The feeling reminds me of the joy infants have when you play peekaboo with them. The excitement on their face when their tiny hands lift off their face and reveal the scene in front of them. The wonder in their sparkling eyes as they gaze at you, as if it was the first time all over again.
Now, there have certainly been times when I dread opening that door and for me, these are just a few of them: breaking bad news, difficult conversations, and of course… OSCEs. However, whenever I open that door I am always most excited to see who my patient is.
Growing up in Saskatchewan, I was usually one of the few visible minorities in my class. Couple that with my energetic and (according to my mom) sometimes unruly personality, I often stood out.
This never bothered me, but I always wondered what it would be like to have more friends with my skin colour, to learn more about my culture in social settings, and to feel comfortable eating ethnic food in public.
Of course, I carry that sentiment partially into undergrad and Medicine but at least I was given a platform and opportunities by which to change that. One such opportunity was, the Making the Links Certificate in Global Health program.
Making the Links (MTL) was an incredible experience in terms of understanding the social determinants of health, social accountability, advocacy, and working with marginalized or underserved populations. The local and global community experiences left me with a sense of wonder and awe as I eagerly learned more about the cultures around me.
Thanks to MTL, I’ll never forget my first sweat in Dillon, the first time I caught a fish in Ile-à-la-Crosse, or even my first bowl of bùn chả in Hanoi. Most importantly, I left this program with a sense of cultural competence and a renewed vigor to help the underserved minorities of Saskatchewan.
More recently, I had the immense pleasure of attending the inaugural AGM for the Black Medical Students Association of Canada (BMSAC) in Toronto. The BMSAC is a collective project by black medical students across the seventeen Canadian medical schools to better understand (and objectively quantify) the barriers students of colour face both entering and within medicine and the effects of poor representation on patient outcomes.
More importantly, it offers a sense of community to people like me and our allies. To be surrounded by people of one’s own culture and background, to share and reflect on common experiences, to learn from one another and grow as a community, and to support each other through hardships are invaluable experiences to me. These experiences also caused me to wonder if there was more that I could do to support my own colleagues back home or to foster a learning environment that addresses diversity in medicine.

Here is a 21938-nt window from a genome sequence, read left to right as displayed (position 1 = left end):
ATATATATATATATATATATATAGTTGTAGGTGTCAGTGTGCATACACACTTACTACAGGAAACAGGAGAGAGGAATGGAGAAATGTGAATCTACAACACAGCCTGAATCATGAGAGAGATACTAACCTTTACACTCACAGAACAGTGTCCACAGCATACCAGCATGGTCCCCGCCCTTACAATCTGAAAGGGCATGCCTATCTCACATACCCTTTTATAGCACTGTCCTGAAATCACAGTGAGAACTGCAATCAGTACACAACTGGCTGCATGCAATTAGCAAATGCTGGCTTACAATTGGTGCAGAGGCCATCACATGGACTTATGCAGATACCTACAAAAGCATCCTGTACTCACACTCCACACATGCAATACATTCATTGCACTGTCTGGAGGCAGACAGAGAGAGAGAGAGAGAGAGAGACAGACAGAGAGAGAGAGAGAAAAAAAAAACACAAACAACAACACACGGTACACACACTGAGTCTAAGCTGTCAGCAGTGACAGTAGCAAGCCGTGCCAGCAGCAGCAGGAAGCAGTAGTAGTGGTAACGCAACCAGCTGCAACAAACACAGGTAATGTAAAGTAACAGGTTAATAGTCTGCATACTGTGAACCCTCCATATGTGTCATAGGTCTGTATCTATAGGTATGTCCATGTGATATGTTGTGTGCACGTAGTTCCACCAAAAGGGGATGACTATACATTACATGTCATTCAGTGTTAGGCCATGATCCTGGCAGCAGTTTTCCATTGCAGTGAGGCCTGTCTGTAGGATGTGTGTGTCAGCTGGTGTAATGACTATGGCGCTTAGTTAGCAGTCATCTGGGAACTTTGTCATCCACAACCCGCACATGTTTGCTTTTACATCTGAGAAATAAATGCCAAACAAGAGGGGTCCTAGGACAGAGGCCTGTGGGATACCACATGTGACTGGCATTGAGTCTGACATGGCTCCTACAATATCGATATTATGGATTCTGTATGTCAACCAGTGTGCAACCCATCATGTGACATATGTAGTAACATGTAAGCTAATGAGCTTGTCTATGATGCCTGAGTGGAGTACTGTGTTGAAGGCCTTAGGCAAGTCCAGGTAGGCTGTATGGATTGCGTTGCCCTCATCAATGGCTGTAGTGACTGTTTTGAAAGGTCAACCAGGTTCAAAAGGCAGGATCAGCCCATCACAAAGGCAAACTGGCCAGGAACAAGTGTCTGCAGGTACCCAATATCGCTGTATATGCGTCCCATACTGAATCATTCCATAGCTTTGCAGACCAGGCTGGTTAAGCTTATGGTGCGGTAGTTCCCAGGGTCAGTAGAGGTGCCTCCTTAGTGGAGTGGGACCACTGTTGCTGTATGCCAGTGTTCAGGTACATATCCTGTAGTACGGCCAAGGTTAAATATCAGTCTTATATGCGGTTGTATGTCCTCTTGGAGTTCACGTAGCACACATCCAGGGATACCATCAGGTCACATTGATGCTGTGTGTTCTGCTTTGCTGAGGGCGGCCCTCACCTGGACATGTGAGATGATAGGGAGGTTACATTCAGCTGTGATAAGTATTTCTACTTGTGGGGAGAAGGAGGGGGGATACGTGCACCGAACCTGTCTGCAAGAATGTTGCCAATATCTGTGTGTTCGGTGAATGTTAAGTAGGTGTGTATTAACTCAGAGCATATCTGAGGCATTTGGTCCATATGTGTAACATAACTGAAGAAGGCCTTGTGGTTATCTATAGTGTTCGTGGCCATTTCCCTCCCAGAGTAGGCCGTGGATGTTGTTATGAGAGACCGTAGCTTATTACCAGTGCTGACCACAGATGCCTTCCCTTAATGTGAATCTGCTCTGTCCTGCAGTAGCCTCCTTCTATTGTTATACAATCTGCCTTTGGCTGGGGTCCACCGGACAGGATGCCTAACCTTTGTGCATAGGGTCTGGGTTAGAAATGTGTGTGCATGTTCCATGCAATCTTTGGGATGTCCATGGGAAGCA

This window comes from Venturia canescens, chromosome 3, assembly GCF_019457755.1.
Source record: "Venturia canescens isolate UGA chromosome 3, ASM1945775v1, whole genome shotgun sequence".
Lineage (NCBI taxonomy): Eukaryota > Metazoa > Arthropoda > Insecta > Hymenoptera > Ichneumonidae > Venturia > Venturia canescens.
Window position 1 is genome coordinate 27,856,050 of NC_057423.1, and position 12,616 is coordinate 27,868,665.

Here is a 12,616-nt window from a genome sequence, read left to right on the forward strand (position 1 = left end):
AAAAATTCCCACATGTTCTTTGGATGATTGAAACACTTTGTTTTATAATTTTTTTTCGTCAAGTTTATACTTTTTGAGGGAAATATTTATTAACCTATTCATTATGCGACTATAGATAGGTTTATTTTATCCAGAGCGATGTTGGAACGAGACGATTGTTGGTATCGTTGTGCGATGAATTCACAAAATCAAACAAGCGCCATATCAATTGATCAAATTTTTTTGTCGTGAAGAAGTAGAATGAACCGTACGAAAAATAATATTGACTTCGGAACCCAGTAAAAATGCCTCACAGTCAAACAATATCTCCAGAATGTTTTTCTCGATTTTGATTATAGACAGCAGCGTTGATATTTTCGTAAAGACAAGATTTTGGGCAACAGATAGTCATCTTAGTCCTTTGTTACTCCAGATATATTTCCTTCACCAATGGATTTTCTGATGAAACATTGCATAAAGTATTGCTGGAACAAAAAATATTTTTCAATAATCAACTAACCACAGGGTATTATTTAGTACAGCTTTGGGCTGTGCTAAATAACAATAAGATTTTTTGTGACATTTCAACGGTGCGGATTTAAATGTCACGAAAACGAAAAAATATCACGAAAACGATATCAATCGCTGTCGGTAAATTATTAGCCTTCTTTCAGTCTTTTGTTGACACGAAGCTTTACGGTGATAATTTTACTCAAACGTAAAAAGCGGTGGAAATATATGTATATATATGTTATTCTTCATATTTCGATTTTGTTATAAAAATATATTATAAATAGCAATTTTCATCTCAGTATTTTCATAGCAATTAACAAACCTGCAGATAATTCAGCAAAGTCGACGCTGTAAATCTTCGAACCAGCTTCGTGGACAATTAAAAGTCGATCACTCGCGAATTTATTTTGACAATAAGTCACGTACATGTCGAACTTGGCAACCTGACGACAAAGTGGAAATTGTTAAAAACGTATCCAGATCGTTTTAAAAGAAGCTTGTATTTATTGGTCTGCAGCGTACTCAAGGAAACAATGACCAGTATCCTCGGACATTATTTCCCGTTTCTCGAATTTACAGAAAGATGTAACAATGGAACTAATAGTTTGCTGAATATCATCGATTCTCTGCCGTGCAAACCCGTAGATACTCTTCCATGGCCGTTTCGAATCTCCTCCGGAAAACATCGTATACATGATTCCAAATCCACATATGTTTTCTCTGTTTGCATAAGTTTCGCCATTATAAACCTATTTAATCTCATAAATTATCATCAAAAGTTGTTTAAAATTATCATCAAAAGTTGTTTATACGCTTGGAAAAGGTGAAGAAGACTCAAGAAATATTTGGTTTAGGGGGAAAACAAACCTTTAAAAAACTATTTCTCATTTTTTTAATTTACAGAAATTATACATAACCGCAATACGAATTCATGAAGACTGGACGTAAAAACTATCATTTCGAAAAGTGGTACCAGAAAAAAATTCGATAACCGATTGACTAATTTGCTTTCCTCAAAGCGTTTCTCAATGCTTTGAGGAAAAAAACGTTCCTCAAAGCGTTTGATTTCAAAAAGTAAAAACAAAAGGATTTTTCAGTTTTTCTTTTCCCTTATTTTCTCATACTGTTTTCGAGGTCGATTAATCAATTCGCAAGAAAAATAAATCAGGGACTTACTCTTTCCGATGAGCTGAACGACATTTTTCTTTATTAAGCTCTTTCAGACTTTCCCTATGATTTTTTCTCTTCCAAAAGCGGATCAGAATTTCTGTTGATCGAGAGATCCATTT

Looking back on my time in Medicine, there were a few moments where I felt our learning could be improved. There was no mention of how the mechanism and treatment of hypertension is different in black populations or how to perform dermatological exams on patients of colour.
On board exams, having an “African” patient was almost a guarantee that the answer would be either sickle cell anemia or malaria. Unfortunately, this is an inappropriate and inaccurate representation of competence with race predominant conditions. Thus, going forward, I want to challenge that narrative, to educate my peers on issues that are important to black patients and other patients of colour.
So when you open that exam room door and see a patient of colour sitting there, I want to make sure that you feel competent enough to understand and address all aspects of this person’s care, no matter your own heritage or background.
This endeavor cannot be a solo venture, so with the creation of our own chapter of the Black Medical Students Association of Canada, we can do our best to continue the efforts of the Division of Social Accountability, the college’s Diversity and Inclusion Working Group and our dean, to make Medicine at the University of Saskatchewan as inclusive, diverse, and culturally competent as possible.
Because if you are going to stand out, you might as well be outstanding.